The writer reports — unfavorably — that “For the first time ever in the magazine’s 175-year history the editors [of Scientific American] have endorsed a Presidential candidate.”
I’m not surprised. I let my subscription to SciAm lapse not long after Martin Gardner, author of the “Mathematical Games” column, retired in 1979. Gardner’s departure should not have been much of a loss to me (I was never good at math), except that his columns were always fascinating. From Gardner I learned why time cannot flow backwards and how it is almost — but not entirely — impossible for communication to occur given the structural ambiguities of human language. Such things, to name only two, seemed to me to be the real stuff of science. When they were gone, I sensed that science itself had somehow left the magazine.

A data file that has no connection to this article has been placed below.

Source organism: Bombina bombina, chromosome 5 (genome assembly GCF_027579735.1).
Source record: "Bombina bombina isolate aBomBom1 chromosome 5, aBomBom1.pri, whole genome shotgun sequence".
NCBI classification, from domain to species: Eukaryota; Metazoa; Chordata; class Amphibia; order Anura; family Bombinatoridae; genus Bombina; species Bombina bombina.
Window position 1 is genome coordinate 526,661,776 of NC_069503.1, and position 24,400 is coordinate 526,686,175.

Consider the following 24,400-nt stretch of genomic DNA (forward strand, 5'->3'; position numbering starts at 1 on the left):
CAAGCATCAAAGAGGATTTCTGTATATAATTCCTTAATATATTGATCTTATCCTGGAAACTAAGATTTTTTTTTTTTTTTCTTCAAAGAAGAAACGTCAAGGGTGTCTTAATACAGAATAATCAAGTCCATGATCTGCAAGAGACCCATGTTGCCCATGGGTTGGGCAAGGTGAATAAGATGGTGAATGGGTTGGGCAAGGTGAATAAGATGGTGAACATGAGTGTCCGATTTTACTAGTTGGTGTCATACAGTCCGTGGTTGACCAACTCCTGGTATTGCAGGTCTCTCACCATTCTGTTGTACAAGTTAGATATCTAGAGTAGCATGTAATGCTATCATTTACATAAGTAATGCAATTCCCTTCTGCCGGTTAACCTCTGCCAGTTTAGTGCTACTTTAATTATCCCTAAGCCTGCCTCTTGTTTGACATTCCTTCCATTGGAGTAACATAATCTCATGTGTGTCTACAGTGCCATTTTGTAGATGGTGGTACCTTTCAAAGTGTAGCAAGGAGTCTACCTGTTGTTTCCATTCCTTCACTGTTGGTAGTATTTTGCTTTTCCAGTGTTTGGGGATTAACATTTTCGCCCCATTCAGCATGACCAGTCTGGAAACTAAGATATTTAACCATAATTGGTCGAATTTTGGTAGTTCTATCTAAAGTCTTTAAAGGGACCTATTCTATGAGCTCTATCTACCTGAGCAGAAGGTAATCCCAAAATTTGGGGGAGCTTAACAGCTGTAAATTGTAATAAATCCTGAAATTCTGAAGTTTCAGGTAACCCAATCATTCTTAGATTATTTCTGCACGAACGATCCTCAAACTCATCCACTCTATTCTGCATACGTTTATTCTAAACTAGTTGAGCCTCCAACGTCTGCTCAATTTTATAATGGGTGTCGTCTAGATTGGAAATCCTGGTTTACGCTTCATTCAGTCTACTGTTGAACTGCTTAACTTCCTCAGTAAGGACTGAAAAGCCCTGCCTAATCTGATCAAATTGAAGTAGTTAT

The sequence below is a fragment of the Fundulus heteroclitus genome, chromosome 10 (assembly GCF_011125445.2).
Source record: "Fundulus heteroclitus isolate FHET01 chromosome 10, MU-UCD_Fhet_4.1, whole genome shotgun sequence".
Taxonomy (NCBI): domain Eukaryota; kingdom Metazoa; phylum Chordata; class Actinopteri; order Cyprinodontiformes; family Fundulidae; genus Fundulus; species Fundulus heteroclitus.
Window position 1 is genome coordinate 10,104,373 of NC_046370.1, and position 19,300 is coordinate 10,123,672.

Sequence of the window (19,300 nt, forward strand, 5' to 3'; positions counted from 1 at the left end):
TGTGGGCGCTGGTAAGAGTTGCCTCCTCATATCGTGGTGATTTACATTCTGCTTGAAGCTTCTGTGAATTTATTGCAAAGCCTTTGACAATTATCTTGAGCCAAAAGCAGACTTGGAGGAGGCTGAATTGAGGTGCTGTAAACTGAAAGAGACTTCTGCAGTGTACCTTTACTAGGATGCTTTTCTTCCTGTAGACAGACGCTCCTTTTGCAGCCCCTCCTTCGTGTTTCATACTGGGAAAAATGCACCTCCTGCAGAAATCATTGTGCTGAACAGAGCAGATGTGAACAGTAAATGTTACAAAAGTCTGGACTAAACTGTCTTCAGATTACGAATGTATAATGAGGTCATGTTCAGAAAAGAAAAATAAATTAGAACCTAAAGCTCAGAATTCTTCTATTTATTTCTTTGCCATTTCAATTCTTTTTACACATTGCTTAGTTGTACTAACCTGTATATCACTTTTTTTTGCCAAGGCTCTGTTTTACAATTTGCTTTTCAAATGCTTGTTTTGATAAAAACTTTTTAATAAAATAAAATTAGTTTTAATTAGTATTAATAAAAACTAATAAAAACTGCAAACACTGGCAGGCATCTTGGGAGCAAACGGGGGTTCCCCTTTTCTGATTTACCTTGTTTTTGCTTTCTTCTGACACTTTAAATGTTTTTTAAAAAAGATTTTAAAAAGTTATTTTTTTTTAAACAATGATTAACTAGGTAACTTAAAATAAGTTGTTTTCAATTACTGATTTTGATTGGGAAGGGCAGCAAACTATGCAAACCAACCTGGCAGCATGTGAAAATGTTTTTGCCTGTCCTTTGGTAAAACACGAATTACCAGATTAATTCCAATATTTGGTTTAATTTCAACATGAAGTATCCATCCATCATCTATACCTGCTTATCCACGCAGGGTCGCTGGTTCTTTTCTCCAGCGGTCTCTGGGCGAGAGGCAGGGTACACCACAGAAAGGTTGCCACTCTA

And so it seems at last, with politics entering the void, as everywhere else in the cosmos. The direction of things is inescapable.
I could be wrong, of course, since I haven’t paid a lick of attention to the magazine in 40 years. It occurs to me to ask, however, Who actually “pays a lick” for anything?